• For example, polio diagnosis is not perfect, a doctor with interest in the success of the vaccine may declare a treated child with mild polio as healthy; or an untreated (placebo) child who is close to healthy as having mild polio.
  • This bias may be conscious or unconscious on the doctors’ part.

Double-blind study

Group Size Rate
Treatment 200,000 28
Control 200,000 71
No consent 350,000 46

Another advantage

  • The only difference in rates between treatment and control is randomness.
  • Later, we will compute the chances seeing a difference in rate as large as (71 - 28) per 100,000 assuming the vaccine has no effect.
  • The chances will be very small.

Observational studies (Chapter 2)

  • Unlike in randomized controlled experiments, in observational studies , the subjects are assigned to treatment or control by an uncontrolled mechanism.
  • In a smoking / lung cancer study, subjects choose to smoke or not.
  • Very often treatment or control groups differ by more than just the treatment.

Smoking & socio-economic status

Smoking is related to socio-economic status.

Smokers:

  • tend to be in lower socio-economic status groups with less access to medical care;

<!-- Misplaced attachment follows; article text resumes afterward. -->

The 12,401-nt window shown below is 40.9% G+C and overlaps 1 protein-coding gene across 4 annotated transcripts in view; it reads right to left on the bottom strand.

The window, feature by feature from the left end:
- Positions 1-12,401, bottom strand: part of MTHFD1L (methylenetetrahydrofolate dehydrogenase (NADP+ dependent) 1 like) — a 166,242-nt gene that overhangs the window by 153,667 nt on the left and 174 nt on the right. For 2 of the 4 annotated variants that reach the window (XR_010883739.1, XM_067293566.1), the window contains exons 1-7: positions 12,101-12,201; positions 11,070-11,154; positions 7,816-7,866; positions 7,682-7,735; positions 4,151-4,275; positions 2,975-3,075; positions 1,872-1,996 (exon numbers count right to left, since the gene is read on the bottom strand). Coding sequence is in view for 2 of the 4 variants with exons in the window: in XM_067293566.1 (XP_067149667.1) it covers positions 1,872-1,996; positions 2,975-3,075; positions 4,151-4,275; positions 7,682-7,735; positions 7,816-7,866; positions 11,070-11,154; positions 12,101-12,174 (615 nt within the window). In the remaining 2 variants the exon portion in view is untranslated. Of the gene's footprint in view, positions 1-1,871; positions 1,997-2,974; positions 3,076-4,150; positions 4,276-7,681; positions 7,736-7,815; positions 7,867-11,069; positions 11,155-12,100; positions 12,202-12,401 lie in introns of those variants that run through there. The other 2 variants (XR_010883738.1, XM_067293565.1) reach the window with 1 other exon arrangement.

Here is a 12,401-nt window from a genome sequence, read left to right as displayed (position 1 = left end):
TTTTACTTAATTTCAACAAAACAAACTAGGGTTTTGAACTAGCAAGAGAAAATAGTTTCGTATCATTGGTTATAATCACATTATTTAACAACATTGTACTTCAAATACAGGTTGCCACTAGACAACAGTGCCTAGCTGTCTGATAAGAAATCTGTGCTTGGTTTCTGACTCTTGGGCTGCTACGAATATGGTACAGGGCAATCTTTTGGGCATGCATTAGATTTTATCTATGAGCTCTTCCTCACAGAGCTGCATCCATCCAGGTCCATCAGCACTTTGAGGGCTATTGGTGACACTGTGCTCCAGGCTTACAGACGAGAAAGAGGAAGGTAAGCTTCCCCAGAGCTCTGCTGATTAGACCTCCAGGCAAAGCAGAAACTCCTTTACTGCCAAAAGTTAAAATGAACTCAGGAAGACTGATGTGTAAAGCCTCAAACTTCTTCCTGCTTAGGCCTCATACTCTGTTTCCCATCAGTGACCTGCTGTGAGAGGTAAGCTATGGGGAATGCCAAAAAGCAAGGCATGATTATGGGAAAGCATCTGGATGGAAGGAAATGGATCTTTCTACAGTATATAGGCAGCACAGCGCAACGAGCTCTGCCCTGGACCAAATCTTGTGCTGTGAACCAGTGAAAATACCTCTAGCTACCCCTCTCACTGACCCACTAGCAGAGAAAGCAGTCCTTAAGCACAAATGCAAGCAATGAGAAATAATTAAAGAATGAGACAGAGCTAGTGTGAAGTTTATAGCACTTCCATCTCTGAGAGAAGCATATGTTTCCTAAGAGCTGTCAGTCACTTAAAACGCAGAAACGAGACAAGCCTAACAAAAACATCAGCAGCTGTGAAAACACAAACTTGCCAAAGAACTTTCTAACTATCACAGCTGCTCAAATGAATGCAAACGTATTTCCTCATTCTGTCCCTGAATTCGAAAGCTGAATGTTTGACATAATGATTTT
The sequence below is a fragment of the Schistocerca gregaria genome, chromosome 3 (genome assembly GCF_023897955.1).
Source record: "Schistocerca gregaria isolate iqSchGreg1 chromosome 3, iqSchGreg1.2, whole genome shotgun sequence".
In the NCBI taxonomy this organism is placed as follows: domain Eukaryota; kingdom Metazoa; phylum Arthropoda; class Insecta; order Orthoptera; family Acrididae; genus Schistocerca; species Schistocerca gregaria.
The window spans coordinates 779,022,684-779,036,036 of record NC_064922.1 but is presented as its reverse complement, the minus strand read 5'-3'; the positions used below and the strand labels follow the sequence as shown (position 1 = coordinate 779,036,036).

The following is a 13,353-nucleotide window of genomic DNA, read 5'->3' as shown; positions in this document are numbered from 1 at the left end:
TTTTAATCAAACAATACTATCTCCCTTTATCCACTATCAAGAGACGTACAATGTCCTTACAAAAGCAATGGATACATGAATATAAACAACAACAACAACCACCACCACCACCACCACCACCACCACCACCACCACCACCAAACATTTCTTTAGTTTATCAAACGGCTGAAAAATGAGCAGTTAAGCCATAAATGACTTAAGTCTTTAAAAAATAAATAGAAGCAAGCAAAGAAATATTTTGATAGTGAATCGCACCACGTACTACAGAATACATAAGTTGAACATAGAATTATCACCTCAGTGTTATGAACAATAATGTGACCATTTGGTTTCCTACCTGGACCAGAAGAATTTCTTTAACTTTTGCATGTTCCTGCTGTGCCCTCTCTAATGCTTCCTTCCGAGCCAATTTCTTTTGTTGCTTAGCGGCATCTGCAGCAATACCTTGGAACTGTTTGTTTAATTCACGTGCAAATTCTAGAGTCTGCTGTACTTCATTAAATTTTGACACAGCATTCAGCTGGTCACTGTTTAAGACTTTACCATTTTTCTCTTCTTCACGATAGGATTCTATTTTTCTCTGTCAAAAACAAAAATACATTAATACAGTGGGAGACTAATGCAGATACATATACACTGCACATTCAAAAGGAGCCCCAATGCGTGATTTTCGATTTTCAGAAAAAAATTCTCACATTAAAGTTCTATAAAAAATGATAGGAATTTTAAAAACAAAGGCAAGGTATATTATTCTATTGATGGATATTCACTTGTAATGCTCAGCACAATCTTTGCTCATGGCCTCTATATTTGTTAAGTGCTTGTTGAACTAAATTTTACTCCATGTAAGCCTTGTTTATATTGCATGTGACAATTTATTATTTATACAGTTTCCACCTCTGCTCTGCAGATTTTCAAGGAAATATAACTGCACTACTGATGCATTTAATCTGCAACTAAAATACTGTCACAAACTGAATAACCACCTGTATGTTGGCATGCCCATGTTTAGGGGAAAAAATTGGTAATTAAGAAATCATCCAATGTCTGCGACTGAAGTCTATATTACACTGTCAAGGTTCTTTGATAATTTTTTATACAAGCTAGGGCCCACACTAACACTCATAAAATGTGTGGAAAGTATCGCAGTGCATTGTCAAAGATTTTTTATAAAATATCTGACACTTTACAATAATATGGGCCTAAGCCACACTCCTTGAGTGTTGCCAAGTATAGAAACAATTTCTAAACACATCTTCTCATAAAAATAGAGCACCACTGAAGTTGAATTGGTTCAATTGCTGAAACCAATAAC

• will tend to have higher incidence of some diseases based on this fact alone.

Association is not causation

  • In children, shoe size is associated to reading ability.
  • However, having big feet does not cause children to score high on reading tests.

Confounding

The big problem with observational studies is confounding

  • Confounding means there is a difference between the treatment and control groups

– other than treatment – which affects the response being studied.

  • A confounder is a third variable, associated with exposure and with disease.

Confounding in reading ability

In our example with show size and reading ability, age is a confounder.

  • Both reading and ability are associated to age.
  • As children age, their feet grow.
  • As children age, their reading improves.

The problem with confounding